Reduced blood insulin levels are linked to a lower risk of blood vessel dysfunction, insulin resistance, metabolic syndrome and obesity. However, when it comes to the anti-diabetic benefits of blue tea, human research has yielded mixed results.

A study in 15 healthy adults found that consuming sucrose (table sugar) with 1 or 2 grams of butterfly pea extract caused lower insulin and blood sugar levels 30 minutes later , indicating improved blood sugar management almost instantly after a meal. In contrast, after a high-fat breakfast supplemented with the same amount of butterfly pea extract, the small trial of 16 overweight or obese men found no significant difference in blood sugar levels.

It should also be noted that human research has used floral extracts rather than tea. The tea is much more diluted than the extract; therefore, it is unlikely to produce the same noticeable effects.

Additional benefits

Drinking blue tea may also have the following benefits:

  • Antimicrobial and antifungal properties. Certain antioxidants present in the flower may offer antibacterial properties against Staphylococcus aureus and Streptococcus mutans and antifungal properties against conidia of Penicillium expansum.
  • Improvements in brain health. Animal studies indicate that butterfly pea extract improves memory and prevents further memory loss in Alzheimer’s disease, although no studies confirm these effects in humans.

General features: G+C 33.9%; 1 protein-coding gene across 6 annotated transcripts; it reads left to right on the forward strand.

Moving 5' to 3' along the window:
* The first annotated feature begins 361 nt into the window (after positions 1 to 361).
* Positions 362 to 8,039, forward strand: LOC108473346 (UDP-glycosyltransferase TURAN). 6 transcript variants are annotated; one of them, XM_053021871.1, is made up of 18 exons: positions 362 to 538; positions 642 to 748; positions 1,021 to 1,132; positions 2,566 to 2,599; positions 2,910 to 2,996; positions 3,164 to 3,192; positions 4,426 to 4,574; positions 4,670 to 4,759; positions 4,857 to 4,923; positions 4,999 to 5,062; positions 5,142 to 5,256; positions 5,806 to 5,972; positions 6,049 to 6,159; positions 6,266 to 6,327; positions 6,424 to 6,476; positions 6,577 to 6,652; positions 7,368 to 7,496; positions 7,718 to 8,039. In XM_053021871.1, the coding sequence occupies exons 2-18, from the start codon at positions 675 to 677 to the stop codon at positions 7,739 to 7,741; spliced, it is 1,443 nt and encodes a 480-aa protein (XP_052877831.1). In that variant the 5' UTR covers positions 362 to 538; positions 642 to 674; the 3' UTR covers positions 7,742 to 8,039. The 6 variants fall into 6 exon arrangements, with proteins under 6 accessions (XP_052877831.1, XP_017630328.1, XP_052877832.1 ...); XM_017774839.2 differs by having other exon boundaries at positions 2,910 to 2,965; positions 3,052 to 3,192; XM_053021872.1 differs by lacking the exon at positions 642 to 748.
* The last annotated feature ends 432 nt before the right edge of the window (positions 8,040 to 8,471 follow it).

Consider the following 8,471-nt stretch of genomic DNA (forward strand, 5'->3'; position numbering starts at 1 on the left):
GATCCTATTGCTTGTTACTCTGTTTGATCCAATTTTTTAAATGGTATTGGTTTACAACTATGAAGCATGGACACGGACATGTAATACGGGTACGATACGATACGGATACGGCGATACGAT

• Caffeine-free substitute. Blue tea is caffeine-free because it’s made from butterfly pea flowers rather than the Camellia sinensis plant – which is the caffeine source in black tea.
  • Natural food coloring. The vibrant blue hue of butterfly pea flowers is a popular alternative to artificial blue food colorings, which have become increasingly unpopular due to health concerns.
Blue butterfly pea tea flower
(Credit: Pixabay)

Although there is a lot of promising research on the health benefits of blue tea, most of it focuses on the extracts and antioxidants rather than the brewed tea. Additionally, there is a noticeable dearth of human studies, as most studies are based on animal and test-tube findings. As a result, more human studies are needed to better understand the health benefits of drinking this tea.

Potential side effects

Drinking blue tea has no known adverse effects. However, some anecdotal evidence suggests that consuming large amounts can cause nausea, stomach upset, and diarrhea.

Preparation of blue tea

It’s easy to make blue tea at home and you can drink it hot or cold. You will need these ingredients to brew a cup of blue tea:

  • 1 tea bag, 1 teaspoon dried butterfly pea flowers or 3-5 butterfly pea flowers.
  • 1 cup (240ml) boiling water
  • Juice of half a lemon or lime (optional)
  • Honey, sugar or other sweetener of choice (optional)

Mix butterfly pea flowers or tea bag with boiling water in a cup. Let sit for 5 minutes or until the water has turned a vibrant blue color. If desired, sweeten with a little honey or sugar to taste. I prefer it with ginger and no added sugar.

Lime or lemon juice can also be added. Apart from adding a pungent flavor to the tea, it also lowers the pH (acidity) level, changing the hue from blue to purple. To enjoy a delicious glass of blue tea on a hot summer day, chill the tea, pour it into a short or tall glass and cover it with crushed ice.

Takeaway meals

Butterfly pea flowers are steeped in hot water to make blue tea, a herbal infusion native to South Asia. The tea’s brilliant blue hue and medicinal properties are due to its high concentration of anthocyanins. These include improved brain and heart health and anti-cancer and anti-diabetic properties. So, opt for blue tea the next time you want a cup of hot or iced tea.